Newsweek‘s story misses these two important elements. It mentions marital status only a few times; and does not mention religious affiliation at all.

Come on, Newsweek. Are we to believe that faith and religious affiliation have played no role in female politics? Haven’t you read your Tocqueville, especially his line about women safeguarding American religion? Sure, gender, class, and race shape female behavior. But doesn’t religion, too?

Apparently not. Which is why Newsweek‘s story did not get religion at all.

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  • Chris Bolinger

    Newsweek’s story did not get religion at all.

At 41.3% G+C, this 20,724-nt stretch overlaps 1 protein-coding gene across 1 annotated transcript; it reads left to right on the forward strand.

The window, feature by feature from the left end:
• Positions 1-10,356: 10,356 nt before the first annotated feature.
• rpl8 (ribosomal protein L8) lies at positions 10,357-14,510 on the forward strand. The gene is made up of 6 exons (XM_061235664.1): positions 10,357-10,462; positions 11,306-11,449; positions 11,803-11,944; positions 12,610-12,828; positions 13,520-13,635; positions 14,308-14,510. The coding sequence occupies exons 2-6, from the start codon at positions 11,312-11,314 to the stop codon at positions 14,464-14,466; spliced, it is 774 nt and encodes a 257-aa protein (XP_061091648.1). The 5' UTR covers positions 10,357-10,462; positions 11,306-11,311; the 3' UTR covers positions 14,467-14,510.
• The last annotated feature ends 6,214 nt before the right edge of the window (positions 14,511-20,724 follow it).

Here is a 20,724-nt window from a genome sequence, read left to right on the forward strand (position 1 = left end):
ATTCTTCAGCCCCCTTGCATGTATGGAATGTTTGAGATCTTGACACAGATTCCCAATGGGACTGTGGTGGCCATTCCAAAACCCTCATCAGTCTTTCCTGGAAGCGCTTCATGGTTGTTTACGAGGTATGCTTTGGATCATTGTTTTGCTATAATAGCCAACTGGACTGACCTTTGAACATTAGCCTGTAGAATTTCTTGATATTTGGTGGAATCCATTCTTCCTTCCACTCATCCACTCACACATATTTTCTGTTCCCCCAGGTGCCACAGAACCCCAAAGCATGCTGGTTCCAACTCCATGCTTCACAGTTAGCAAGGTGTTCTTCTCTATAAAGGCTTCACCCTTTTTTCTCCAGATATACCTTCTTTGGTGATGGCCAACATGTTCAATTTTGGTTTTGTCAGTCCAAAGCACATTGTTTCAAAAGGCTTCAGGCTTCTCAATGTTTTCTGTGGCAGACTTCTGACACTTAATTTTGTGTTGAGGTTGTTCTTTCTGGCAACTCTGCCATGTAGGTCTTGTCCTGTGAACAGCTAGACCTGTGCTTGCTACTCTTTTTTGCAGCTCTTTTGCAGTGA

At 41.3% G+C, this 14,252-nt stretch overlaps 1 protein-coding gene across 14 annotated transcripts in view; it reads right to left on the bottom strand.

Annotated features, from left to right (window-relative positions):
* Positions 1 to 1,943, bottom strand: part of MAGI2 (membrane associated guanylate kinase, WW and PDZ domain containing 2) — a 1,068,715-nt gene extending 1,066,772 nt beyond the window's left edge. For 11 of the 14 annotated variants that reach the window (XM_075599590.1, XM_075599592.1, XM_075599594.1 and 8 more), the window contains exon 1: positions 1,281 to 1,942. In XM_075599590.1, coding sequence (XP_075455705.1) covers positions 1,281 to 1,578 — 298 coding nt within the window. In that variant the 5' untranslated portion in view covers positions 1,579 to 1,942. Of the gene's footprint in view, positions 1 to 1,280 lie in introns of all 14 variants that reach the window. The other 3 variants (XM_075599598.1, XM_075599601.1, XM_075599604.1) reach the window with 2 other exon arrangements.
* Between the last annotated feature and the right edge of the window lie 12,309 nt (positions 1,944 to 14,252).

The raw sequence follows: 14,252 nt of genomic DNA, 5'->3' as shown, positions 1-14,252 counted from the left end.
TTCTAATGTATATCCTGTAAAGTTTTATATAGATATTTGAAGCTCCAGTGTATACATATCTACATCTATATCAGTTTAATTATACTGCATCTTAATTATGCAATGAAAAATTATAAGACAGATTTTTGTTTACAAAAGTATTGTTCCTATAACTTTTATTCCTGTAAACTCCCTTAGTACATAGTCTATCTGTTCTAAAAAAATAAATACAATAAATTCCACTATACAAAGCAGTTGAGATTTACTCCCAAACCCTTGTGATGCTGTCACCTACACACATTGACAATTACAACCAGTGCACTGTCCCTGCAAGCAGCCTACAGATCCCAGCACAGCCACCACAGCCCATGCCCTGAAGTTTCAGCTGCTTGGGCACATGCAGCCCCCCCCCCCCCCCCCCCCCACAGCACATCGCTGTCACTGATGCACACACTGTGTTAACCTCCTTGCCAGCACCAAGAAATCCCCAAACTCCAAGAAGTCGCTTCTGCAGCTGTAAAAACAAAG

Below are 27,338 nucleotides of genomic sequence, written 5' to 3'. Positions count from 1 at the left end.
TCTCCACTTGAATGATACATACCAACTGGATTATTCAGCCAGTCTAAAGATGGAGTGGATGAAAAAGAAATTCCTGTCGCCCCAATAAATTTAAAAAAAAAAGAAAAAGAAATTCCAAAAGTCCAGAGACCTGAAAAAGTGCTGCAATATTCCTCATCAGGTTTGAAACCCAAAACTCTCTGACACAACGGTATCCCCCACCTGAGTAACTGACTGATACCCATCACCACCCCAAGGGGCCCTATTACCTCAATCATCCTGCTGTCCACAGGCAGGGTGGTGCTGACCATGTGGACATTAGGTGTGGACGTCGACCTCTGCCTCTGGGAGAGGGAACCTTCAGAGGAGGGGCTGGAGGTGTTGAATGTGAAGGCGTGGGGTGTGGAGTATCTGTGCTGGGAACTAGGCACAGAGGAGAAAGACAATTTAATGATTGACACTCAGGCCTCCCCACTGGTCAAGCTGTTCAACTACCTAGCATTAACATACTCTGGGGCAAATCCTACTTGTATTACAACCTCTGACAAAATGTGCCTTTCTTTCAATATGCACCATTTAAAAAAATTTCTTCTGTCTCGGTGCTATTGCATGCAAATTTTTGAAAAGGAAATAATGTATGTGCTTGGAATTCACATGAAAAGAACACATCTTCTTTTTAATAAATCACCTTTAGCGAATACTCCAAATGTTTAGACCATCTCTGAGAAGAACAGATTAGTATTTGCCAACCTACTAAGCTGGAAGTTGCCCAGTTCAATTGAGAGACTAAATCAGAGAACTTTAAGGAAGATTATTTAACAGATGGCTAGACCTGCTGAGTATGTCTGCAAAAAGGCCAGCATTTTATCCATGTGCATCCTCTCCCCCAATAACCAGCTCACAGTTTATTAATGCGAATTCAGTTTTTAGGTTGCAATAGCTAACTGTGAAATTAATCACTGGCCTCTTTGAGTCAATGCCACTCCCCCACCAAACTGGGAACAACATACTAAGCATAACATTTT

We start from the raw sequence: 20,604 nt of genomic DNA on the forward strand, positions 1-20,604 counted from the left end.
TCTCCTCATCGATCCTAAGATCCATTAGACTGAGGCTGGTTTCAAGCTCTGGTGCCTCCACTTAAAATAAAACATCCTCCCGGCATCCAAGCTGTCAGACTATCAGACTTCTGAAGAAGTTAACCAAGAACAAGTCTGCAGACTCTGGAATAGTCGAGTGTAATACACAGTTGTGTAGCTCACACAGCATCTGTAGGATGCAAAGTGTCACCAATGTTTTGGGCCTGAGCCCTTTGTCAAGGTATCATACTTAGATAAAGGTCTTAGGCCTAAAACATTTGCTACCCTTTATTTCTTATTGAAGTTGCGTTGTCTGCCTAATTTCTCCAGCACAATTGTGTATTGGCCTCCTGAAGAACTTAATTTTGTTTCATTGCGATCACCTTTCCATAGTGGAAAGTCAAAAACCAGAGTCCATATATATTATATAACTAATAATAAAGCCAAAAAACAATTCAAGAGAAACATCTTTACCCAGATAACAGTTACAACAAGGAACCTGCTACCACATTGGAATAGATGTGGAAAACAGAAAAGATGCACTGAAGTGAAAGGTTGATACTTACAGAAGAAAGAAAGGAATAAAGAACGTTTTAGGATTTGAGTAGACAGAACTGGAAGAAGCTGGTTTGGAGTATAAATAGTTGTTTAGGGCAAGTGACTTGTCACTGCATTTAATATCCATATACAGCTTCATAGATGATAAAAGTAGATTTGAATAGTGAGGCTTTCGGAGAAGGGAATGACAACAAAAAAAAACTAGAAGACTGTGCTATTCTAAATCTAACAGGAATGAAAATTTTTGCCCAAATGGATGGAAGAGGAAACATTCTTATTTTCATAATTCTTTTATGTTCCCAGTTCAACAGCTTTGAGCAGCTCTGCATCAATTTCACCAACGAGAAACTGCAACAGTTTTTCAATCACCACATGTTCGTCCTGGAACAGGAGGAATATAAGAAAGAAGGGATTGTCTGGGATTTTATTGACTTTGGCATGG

Your mission, should you choose to accept it, is to find a Newsweek story that does.

    This tape will self-destruct in five seconds.

  • Wonders for Oyarsa

    Hi Mark,

    The criticism of the press’ handling of religion here is good stuff, and important to be heard. Do folks at Newsweek (for instance) regularly hear your critiques of their stories. If not, perhaps it would be a good exercise to regularly mail the appropriate posts to the appropriate news agencies.

  • Sarah Webber


    You are supposing that they care. I’m not sure they do.

  • Maureen

    Um, I don’t remember my mother being “intimidated” by Ferraro. More like she thought Ferraro was an annoying politician who kept trading on her gender, but whom nobody would conceivably want to vote for. OTOH, she certainly wasn’t annoyed by Ferraro as much as she was Hillary.

    And if Sharon Ferraro had been born Shawn Ferraro, or Hillary had been Hill Rodham, would they magically have been less disliked, or more charismatic? Honestly, I doubt it.